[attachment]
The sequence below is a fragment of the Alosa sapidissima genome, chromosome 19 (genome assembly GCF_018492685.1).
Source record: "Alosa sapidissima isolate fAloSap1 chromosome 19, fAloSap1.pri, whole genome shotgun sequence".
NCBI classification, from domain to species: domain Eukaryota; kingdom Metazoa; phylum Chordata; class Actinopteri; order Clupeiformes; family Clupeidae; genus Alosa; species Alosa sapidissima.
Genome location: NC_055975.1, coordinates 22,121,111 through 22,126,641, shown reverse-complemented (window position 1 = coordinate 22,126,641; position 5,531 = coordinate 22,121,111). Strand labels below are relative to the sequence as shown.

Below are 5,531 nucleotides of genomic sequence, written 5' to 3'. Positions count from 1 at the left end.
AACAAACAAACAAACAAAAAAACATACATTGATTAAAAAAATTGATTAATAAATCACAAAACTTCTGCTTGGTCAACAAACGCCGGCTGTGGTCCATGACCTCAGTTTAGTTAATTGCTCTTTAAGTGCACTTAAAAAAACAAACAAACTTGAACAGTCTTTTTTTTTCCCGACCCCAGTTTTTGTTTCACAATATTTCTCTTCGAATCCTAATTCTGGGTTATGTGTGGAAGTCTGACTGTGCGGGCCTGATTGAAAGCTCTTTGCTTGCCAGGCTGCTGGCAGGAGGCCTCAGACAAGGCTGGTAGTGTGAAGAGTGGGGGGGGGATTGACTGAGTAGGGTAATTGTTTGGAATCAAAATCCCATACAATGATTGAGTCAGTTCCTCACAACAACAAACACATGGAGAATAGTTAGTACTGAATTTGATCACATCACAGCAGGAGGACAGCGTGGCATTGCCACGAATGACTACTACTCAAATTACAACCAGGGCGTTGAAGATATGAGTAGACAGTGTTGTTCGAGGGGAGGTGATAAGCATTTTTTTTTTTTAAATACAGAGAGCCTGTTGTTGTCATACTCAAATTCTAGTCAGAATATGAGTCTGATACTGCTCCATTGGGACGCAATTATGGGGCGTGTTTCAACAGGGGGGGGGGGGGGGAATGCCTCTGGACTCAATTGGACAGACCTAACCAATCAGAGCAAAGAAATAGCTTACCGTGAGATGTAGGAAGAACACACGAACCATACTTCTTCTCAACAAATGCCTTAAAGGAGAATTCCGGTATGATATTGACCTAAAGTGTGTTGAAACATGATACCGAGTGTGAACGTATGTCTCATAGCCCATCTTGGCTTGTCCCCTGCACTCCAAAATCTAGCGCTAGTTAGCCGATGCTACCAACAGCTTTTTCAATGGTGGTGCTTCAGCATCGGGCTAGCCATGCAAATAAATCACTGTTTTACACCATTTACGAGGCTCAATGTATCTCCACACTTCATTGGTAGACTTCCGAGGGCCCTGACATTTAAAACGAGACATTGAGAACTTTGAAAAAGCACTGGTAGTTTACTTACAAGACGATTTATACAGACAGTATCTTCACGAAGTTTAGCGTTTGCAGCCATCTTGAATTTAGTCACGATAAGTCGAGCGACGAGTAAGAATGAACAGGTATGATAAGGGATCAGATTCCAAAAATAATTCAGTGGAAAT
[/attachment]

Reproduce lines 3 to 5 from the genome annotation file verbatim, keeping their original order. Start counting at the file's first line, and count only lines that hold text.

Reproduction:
NCBI classification, from domain to species: domain Eukaryota; kingdom Metazoa; phylum Chordata; class Actinopteri; order Clupeiformes; family Clupeidae; genus Alosa; species Alosa sapidissima.
Genome location: NC_055975.1, coordinates 22,121,111 through 22,126,641, shown reverse-complemented (window position 1 = coordinate 22,126,641; position 5,531 = coordinate 22,121,111). Strand labels below are relative to the sequence as shown.

Below are 5,531 nucleotides of genomic sequence, written 5' to 3'. Positions count from 1 at the left end.